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Chapter I. The Man
Chapter II. His First Pioneer Work: The Agra College
Chapter III. His Second Pioneer Work: The Frontier Mission
Chapter IV. At Home
Chapter V. His Third Pioneer Work: The Divinity College
Chapter VI. His Fourth Pioneer Work: The Lahore Bishopric
Chapter VII. His Position as a Churchman
Chapter VIII. Journeys and Visits, East and West
Chapter IX. Among the Eastern Churches
Chapter X. His Fifth Pioneer Work: Arabia
Chapter XI. The Home Call--and After


AMONG the many distinguished men who have been sent forth by the Church of England as Bishops into the mission-field, very few can be compared, for ripe scholarship, large-heartedness and breadth of view, entire sacrifice of self, and length of service, with Thomas Valpy French. Yet, for some unaccountable reason, few of the leading names are less well known. Writers and orators ring the changes of their eulogies on Heber and Cotton, Gray and Mackenzie, Selwyn and Patteson, Steere and Hannington--great men, all of them,--and entirely ignore French, worthy as he really is of a place among the foremost. The admirable biography of him by the Rev. H. A. Birks, in two substantial volumes, is long only because his career was so lengthened and of such varied interest, and because his letters, or rather the relatively small selection of them printed, are so delightful; and it is now out of print.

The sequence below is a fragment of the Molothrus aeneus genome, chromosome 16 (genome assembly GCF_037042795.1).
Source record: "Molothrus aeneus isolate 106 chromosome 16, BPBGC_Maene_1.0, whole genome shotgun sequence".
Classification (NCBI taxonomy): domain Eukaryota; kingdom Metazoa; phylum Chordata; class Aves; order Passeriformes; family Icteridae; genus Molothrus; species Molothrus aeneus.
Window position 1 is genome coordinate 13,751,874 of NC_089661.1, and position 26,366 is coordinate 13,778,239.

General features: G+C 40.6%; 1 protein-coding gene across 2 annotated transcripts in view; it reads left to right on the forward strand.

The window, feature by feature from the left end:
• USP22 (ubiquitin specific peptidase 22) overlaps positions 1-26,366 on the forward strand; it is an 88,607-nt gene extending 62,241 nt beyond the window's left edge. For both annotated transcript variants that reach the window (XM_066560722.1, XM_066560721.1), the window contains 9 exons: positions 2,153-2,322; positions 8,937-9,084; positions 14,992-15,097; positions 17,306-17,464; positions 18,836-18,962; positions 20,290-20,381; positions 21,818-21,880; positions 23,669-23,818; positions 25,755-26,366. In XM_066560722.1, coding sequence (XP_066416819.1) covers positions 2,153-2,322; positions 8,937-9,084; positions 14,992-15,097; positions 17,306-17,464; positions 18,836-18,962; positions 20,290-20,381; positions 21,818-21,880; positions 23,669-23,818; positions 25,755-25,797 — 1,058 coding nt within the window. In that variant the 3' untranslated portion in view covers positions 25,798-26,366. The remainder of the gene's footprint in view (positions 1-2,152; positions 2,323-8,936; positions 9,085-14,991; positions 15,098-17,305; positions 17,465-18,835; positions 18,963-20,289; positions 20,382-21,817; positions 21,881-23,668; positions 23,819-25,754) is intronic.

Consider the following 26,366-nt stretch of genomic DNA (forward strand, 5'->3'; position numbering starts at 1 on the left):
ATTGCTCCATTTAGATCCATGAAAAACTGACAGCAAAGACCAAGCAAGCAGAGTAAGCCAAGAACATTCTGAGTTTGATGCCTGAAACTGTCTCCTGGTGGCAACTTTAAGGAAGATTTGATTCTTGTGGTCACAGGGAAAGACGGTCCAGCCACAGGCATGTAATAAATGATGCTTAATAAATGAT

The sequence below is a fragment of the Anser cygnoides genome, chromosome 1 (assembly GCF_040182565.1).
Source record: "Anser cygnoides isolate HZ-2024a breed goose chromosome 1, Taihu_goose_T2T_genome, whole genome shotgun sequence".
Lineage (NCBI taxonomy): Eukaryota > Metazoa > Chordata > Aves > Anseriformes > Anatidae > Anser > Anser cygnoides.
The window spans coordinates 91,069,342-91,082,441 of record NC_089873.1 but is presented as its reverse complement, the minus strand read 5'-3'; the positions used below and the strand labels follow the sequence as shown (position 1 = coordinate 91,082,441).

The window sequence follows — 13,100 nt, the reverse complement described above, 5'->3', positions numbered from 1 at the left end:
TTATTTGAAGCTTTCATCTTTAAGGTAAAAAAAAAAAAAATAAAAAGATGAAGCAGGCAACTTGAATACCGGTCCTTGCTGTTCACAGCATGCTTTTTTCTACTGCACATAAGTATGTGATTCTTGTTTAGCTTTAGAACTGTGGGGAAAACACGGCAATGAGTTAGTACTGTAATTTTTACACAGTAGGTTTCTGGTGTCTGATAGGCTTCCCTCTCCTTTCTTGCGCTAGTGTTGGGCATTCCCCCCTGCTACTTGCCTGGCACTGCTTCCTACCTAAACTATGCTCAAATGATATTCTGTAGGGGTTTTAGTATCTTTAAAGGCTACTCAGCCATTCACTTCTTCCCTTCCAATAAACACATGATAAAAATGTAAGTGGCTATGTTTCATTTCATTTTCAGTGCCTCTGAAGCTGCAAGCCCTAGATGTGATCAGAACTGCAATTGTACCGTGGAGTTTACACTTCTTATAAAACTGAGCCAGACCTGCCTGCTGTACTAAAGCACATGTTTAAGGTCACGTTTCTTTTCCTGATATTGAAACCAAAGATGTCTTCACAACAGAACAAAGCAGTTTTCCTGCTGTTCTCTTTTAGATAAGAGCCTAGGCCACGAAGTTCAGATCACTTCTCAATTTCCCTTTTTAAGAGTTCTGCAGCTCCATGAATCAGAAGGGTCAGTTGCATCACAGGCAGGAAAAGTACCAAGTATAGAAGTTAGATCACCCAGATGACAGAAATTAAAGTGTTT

In the following pages an attempt is made to tell the story of French's life in briefer form, in the hope that in this way the name and the work of one of the noblest of modern missionaries may become more familiar to the Christian public, and that one more brilliant example of self-sacrificing devotion may be added to the many that have stirred the heart of the Church.

When French was appointed to the new Bishopric of Lahore, Dr. Westcott, then Professor of Divinity at Cambridge, wrote of the "joy and confident hope" such an appointment inspired; and when, after a ten years' episcopate, he was resigning his office in order to resume the life of a pioneer missionary, Archbishop Benson wrote to him, "Your very presence [at Lahore] has lifted, and daily lifts, the mission cause into its true position for the first time." Such testimonies justify the present attempt to make Thomas Valpy French better known as one of the Church's heroes.

E. S.

N.B.--Any profits accruing to the author will be devoted to missionary work at Agra or Lahore.

Project Canterbury